Why I Promote Others and You Should, too!

Screen Shot 2014-09-20 at 12.04.40 PM

I’m a giver. I play from a place of win-win. If something is good for me, I really want it to be equally as good, if not better, for you. That’s how I’m wired.

As I’ve built my platform and found my audience online and off, I’ve done my best to connect the best of the best with the rest. I think it’s the least I could do, plus I believe I can’t out-give the Universe. I do book reviewstalk about others I admire, and even make recommendations of products and services I can’t live without. Why? Because I can.

But I’ve noticed everyone is not so generous. They promote promote promote themselves … but others, well, not so much. I think they’re missing the boat, the real and amazing benefit of having an audience and helping them to live a better life, save time or money, or even find business.

Here are the key reasons I promote others and why I think you should, too:

1. Aren’t the best people and products you’ve found been introduced to you by someone you trust?I recently read two books that are life-changing, Hal Elrod’s The Miracle Morning and Pam Grout’s E-Squared: Nine Do-It Yourself Energy Experiments That Prove Your Thoughts Create Your Reality. I’ve told everyone these are “must-put-down-what-you’re-reading-reads-and-start-reading” books. Are they my books? No, of course not. Do I receive compensation? Nope, not at all. Am I building goodwill and better friendships and perhaps changing a life or two? Yes, and that’s my main goal.

2. The more you give, the more you get. As I’ve introduced other authors and bloggers on my single mom blog, I’ve gained new followers and readers, too. Some would say a shrewd marketing move? No doubt. But for the good of all concerned? You betcha. Win-win, remember?

3. The richness of life comes from relationships.My relationships with my friends are based on a mutual I want you to do well,” and I do everything I can to help them. I tell my daughter, “To have a friend, be a friend.” So I give first. When I read a book I love, I reach out to the author and offer to help. No, not as their coach, just as someone with a voice and people who listen to that voice. You know what happens? I make a new friend, connect with a like-minded person, and sometimes, even bigger and more amazing things result. Hal Elrod and I have had some pretty amazing conversations about some pretty awesome possibilities. Pam Grout gave me advice on becoming a travel writer, i.e., how to travel like a rock star on someone else’s dime and write about it. But I didn’t reach out for something, I reached out to give something.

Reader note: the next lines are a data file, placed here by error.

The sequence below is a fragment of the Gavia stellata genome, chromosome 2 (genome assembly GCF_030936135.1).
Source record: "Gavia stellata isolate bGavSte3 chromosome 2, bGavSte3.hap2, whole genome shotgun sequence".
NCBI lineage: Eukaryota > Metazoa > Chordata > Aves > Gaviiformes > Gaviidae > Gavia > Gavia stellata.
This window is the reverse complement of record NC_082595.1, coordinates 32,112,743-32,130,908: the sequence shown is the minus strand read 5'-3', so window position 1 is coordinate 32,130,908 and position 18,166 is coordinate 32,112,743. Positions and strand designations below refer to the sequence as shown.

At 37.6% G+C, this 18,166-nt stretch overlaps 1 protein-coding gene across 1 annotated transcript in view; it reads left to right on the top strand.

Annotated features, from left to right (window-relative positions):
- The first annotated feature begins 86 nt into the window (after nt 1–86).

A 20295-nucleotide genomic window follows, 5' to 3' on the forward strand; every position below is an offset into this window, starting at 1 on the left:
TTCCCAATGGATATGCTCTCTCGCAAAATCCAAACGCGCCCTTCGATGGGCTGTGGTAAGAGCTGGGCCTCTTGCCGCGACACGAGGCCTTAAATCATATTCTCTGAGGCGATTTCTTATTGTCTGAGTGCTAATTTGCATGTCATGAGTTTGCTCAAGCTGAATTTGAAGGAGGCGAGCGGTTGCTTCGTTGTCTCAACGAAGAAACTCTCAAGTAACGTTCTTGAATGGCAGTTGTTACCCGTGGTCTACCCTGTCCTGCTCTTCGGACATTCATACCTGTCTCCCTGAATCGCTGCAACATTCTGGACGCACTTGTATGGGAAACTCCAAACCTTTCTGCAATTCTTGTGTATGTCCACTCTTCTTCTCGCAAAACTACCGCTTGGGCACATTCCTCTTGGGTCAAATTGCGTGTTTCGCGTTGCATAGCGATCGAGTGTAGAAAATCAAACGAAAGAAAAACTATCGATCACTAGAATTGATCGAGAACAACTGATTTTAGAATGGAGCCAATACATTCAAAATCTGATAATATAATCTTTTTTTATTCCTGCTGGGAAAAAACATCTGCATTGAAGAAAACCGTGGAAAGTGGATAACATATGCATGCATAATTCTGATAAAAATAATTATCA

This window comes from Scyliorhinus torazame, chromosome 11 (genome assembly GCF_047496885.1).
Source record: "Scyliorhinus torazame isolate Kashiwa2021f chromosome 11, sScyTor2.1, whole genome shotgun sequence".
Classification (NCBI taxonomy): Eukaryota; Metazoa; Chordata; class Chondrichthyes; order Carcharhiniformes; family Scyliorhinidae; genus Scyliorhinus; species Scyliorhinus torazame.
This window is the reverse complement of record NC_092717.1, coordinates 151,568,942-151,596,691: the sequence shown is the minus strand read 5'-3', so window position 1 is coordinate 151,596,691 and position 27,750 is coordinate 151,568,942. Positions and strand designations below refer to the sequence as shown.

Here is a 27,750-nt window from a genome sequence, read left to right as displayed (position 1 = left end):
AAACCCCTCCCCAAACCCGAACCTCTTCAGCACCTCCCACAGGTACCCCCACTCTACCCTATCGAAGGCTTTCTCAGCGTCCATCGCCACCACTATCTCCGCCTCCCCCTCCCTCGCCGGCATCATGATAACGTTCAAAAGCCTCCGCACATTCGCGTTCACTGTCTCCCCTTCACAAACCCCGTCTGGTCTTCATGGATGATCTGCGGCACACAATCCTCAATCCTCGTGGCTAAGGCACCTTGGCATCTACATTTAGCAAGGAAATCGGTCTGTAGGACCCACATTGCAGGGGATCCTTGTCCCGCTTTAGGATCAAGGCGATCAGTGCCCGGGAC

4. It feels amazing to give something with no agenda.I absolutely love doing something for someone that benefits them without even a tiny little stake in their success. If my only reward is a thank you, that’s more than enough. But very often I receive so much more, including the personal satisfaction I get from doing something just because I can.

If you have a platform, followers, or an audience, you could introduce them to all of the cool peeps and stuff you know about you’ve been keeping to yourself. Wouldn’t you want them to do the same? Who do I need to know or what do I need to be using/doing you haven’t shared with me yet?

Honorée Corder writes about business growth and personal development, including shedding limiting beliefs, dreaming big and living the life you truly want. If you enjoyed this article, then join her free newsletter.
 
Websitehonoreecorder.com
Facebookfacebook.com/Honoree
Twittertwitter.com/Honoree

, , , ,